The ’36 is an XC race model designed for 100mm front and rear travel. I fitted a 165mm Rockshox Monarch R with Med/ Med tune for the best bang for buck and weight ratio and it’s a good match for the frame. The geometry is designed for 100mm fork so at the front I picked the tried and true RS Reba RL 100mm in 100mm with Poploc. I got some OEM deal on Merlins so it has limited ed. blue decals. It was cheaper than a normal one too. Cool!



Open mould means that the carbon mould isn’t licensed by a major brand, so the manufacturer can produce unbranded frames for a third of the price and flog them on Aliexpress and ebay and the like. The ’36 looks like about 80% Trek Superfly and 20% Scott Spark. Frame weight was exactly 2230 grams on my kitchen scales. That’s including the plastic spacer thing for the shock. Yes I pulled it out and weighed it. Because I’m a freak. It was 25grams from memory. That makes this size 19 piece of moulded carbon 2205 grams or 4.86 lbs. The shock came in at 205 grams and the hardware (5 piece fox type) probably added another say 10 grams or so. So let’s call it 2420 grams all in. That’s exactly 1080 grams heavier than my HT FM057 frame. I’m transferring almost all parts for the build so in the end we will be looking at around 11.18kg/ 24.65 lbs with an SLX/ XTR build. *UPDATE* Fully finished it is 25.3 pounds/ 11.48Kg. The breakdown: ’36 frame is $735USD; Headset $15; Shipping $90; paypal charge (yes they pass it on to you) $35.33.  FYI, the paypal address I paid to was Looks dodgy as hell huh? But no, it’s totally legit.

OK, so I got the shock on ebay for $NZD $208. Mounting hardware $60 at Mud Cycles. I got the 5 piece hardware kit for mounting it. You have to press out the existing bushing to install it. You need a special tool to press it out. Or take it to Mud Cycles and ask them to do it. They wouldn’t charge me for the job so I bought some tyres. Seemed fair. Support your LBS if they are nice to you. Mud cycles is nice to me.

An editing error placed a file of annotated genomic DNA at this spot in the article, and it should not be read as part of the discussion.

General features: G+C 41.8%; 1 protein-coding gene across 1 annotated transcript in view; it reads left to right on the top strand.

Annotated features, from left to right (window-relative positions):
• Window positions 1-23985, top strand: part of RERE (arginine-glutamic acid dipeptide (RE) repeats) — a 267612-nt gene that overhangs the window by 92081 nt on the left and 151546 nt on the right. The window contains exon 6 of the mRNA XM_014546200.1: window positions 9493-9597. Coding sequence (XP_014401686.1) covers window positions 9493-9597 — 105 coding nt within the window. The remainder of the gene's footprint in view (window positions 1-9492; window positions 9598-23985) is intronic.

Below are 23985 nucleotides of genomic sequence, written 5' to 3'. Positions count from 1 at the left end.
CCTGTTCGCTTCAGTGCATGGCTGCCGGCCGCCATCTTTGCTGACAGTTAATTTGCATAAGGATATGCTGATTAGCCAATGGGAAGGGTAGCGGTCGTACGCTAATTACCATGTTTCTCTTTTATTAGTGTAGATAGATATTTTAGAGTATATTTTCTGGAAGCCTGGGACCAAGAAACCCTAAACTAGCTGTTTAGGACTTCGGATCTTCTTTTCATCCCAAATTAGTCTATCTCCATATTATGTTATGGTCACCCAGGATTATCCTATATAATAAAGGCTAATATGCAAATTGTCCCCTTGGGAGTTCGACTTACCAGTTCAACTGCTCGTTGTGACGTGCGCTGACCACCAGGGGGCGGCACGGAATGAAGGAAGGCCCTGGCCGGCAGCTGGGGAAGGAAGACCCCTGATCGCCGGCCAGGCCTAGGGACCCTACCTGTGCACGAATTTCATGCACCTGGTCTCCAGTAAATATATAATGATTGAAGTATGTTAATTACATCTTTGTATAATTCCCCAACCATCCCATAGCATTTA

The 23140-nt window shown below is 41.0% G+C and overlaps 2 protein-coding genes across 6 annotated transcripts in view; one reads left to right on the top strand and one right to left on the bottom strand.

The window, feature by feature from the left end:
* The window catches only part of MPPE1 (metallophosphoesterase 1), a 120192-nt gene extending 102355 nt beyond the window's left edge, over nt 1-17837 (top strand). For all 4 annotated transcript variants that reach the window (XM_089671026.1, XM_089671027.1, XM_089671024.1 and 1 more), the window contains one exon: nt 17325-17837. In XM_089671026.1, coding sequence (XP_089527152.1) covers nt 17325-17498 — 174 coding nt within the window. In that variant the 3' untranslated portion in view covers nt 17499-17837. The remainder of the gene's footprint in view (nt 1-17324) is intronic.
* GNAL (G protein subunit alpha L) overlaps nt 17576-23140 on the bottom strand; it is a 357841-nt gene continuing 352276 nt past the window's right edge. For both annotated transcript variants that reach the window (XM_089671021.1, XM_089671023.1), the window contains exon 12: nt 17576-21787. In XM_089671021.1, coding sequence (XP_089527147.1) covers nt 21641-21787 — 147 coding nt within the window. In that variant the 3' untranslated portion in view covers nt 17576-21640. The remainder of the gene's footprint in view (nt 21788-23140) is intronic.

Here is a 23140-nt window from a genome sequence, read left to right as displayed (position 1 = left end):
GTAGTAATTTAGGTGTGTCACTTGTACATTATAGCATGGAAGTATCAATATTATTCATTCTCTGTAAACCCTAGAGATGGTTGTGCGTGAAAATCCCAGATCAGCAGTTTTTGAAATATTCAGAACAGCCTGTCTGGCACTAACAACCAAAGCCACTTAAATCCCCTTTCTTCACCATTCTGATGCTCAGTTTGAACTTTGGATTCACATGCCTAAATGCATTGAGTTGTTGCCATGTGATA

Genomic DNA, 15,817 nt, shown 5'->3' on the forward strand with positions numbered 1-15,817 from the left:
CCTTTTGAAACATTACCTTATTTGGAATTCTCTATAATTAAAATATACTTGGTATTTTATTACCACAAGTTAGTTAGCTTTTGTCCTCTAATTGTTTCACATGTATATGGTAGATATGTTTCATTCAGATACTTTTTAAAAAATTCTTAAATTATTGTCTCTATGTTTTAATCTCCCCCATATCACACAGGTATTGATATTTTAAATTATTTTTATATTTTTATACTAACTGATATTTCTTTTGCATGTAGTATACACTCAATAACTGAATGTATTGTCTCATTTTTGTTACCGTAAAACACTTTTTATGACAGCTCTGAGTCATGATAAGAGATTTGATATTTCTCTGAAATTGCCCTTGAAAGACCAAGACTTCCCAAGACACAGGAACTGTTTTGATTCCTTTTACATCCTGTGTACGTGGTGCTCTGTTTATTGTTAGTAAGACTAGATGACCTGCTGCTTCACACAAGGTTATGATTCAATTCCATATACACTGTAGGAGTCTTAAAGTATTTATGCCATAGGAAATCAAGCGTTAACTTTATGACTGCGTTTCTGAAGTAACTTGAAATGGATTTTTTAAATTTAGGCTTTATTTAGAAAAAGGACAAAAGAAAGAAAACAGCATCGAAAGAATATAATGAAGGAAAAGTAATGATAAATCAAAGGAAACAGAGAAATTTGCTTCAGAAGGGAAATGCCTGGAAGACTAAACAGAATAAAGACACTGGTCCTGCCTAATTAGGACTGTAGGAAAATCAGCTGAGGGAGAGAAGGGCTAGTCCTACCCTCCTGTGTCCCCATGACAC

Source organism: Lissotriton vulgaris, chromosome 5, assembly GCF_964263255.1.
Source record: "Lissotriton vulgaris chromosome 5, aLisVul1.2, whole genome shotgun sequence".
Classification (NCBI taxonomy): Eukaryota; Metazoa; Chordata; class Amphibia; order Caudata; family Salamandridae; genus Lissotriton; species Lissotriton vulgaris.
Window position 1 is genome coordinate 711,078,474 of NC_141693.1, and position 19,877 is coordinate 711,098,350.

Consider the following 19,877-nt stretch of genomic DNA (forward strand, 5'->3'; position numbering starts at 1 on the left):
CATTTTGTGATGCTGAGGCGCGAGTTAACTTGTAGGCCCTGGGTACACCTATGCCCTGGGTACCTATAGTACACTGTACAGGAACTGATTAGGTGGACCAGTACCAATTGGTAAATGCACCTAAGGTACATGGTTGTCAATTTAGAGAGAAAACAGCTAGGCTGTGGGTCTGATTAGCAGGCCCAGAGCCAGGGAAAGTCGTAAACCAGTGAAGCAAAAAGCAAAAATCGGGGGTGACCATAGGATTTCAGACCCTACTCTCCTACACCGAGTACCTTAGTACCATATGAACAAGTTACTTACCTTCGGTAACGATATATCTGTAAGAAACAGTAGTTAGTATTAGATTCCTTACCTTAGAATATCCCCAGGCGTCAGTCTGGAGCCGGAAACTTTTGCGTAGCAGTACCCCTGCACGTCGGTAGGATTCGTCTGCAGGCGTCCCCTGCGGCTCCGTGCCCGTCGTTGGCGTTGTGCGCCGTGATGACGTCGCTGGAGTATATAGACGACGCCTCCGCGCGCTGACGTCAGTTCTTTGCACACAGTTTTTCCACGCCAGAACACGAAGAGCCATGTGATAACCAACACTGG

The rest of it was all transferred stuff, so I don’t know prices, but here’s a guide for possible build costs: I’ll skip the subtleties of exact specs but you’ll get the idea for comparo purps. Also you may be able to find cheaper with enough web snuffling. All NZD this time.

XT M780 group w brakes: $727

Hope Hoops Wheelset: $533

Fork: Reba RL 100mm w Poploc $499

Bars/ Seatpost/ Clamp/ Stem/ Pedals/ Saddle/ Tires/ Grips: About $750 (High ish spec nice stuff like Thomson Elite/ Fizik/ Easton/ Schwalbe)

Yes, I’m probably forgetting something, but if I add that up that’s, errrr, $3804 ish.  I believe. That’s a nice build too.

Trek Superfly Elite: XX1: 10.1kg: $6610

Scott Spark 920: XT/ SLX: 12.1kg:  $4704   

Hongfu FM036: XT: 11.48kg: $3804

Now, with MTB standards all over the place these days, you are gonna have to do some homework i.e. serious internet forum lurking to make sure you get all the right parts. Yes, you can ask the seller obviously, but sometimes its hard to phrase nuanced questions about the minutiae of bike builds  the right way and it gets a bit lost in translation. Make Google your friend for all the ins and outs of BB standards, headsets, weights yada, yada tools…To some people, like me, this is awesome fun. For example, as a total newb to installing rear shocks, it took me probably over an hour of googlage plus an hour of messing around to figure out the different systems/ sizings etc. That was just for mounting the shock…Pay attention  to the options they provide for the BB and rear axles so you don’t get it wrong.